On June 9, 2022, the staff (“Staff”) of the US Securities and Exchange Commission (“SEC”) added Question 101.01 to its Compliance and Disclosure Interpretations (“C&DI”), addressing forward contracts on restricted securities. The new CD&I clarifies that forward contracts on restricted securities would not be considered “intended to be physically settled” under certain circumstances as discussed below.

Typically, forward contracts benefit from an exclusion from the definition of “swap” and “security-based swap;” this is because the definitions of “swap” and “security-based swap” exclude “any sale of a nonfinancial commodity or security for deferred shipment or delivery, so long as the transaction is intended to be physically settled.” Forward contracts are typically “intended to be physically settled.”  To the extent forward contracts are excluded from the definition of “swap” and “security-based swap,” they are not subject to Title VII under the Dodd-Frank Wall Street Reform and Consumer Protection Act of 2010 (the “Dodd-Frank Act”).

CD&I Question 101.01 clarifies that while a determination of whether an instrument is a “swap” or a “security-based swap” is based on facts and circumstances, the SEC Staff would not consider a forward contract as “intended to be physically settled” if, at the time the parties enter into the contract, the underlying securities (i) cannot be legally transferred, or (ii) are subject to contractual restrictions on transfer. In order for the contract to be considered “intended to be physically settled,” the following conditions must both be met: (i) the offer and sale of the underlying securities must be registered in compliance with Section 5 of the Securities Act or otherwise exempt from registration; and (ii) any contractual restrictions on the transfer of the underlying securities must be satisfied or otherwise waived.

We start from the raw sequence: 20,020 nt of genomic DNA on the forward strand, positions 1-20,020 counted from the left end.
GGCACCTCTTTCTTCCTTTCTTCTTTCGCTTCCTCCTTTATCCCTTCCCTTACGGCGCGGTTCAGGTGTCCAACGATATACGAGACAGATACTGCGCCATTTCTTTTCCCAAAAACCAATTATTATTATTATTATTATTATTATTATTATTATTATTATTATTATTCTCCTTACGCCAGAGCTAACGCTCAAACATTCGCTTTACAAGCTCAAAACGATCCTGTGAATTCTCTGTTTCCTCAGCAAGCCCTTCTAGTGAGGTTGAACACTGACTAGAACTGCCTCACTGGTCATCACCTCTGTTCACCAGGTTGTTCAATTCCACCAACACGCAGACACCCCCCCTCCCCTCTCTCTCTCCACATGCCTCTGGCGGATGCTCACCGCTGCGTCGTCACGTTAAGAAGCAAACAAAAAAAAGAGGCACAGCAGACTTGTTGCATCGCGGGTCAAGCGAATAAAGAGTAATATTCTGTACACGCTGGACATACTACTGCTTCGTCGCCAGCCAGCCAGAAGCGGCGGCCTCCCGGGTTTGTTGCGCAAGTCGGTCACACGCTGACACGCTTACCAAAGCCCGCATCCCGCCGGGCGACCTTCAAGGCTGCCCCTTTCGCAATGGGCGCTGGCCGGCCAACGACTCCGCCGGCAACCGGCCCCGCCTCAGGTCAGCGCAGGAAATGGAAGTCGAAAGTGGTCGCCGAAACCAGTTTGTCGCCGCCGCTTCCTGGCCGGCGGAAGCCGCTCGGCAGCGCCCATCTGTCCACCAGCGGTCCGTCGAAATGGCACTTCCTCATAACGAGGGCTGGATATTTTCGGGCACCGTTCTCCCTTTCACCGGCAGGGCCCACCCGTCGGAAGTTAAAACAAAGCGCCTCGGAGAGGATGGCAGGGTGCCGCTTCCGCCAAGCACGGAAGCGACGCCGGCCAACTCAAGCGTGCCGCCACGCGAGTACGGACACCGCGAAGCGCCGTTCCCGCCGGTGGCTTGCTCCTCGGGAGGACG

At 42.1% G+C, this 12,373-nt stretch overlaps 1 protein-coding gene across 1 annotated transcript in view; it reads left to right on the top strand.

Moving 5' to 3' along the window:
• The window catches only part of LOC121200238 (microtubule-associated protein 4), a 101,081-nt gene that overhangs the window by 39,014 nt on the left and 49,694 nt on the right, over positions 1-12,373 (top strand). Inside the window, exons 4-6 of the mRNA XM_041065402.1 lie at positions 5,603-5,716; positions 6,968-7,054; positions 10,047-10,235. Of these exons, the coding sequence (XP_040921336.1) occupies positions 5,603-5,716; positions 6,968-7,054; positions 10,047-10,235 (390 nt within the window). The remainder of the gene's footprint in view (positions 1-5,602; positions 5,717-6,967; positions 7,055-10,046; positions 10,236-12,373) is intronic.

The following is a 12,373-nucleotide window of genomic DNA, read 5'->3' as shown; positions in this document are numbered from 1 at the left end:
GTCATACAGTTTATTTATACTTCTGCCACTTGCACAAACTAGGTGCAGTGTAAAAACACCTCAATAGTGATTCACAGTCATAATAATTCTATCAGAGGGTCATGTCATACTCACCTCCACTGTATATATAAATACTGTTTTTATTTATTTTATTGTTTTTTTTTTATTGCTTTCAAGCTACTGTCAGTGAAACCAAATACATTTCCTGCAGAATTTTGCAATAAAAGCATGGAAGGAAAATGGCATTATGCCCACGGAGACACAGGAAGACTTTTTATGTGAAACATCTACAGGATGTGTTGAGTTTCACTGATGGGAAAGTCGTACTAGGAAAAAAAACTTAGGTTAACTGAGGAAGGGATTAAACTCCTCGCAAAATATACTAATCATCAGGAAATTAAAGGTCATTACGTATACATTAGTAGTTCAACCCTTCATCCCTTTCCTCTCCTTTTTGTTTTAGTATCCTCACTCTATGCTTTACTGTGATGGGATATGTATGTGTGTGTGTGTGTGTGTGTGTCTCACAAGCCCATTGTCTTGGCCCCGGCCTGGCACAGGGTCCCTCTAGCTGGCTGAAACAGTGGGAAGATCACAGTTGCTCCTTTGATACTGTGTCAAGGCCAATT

This means that employees and stockholders of private companies that are subject to employment or charter restrictions on transfers may be prevented from using forward contracts to obtain liquidity in the absence of the company’s express cooperation. Although some private companies sponsor liquidity programs for employees and stockholders, typically, these are sponsored through organized platforms and are structured as outright sales.   

If the contractual restrictions are not waived, the forward contract would not be considered “intended to be physically settled” and would be subject to regulation under Section 5 of the Securities Act of 1933 (the “Securities Act”), which was amended by the Dodd-Frank Act to make it unlawful for any person to offer to sell, offer to buy, or purchase or sell a security-based swap to any person or entity that is not an eligible contract participant (“ECP”) without first registering with the SEC. As a result, these transactions would no longer be practically viable.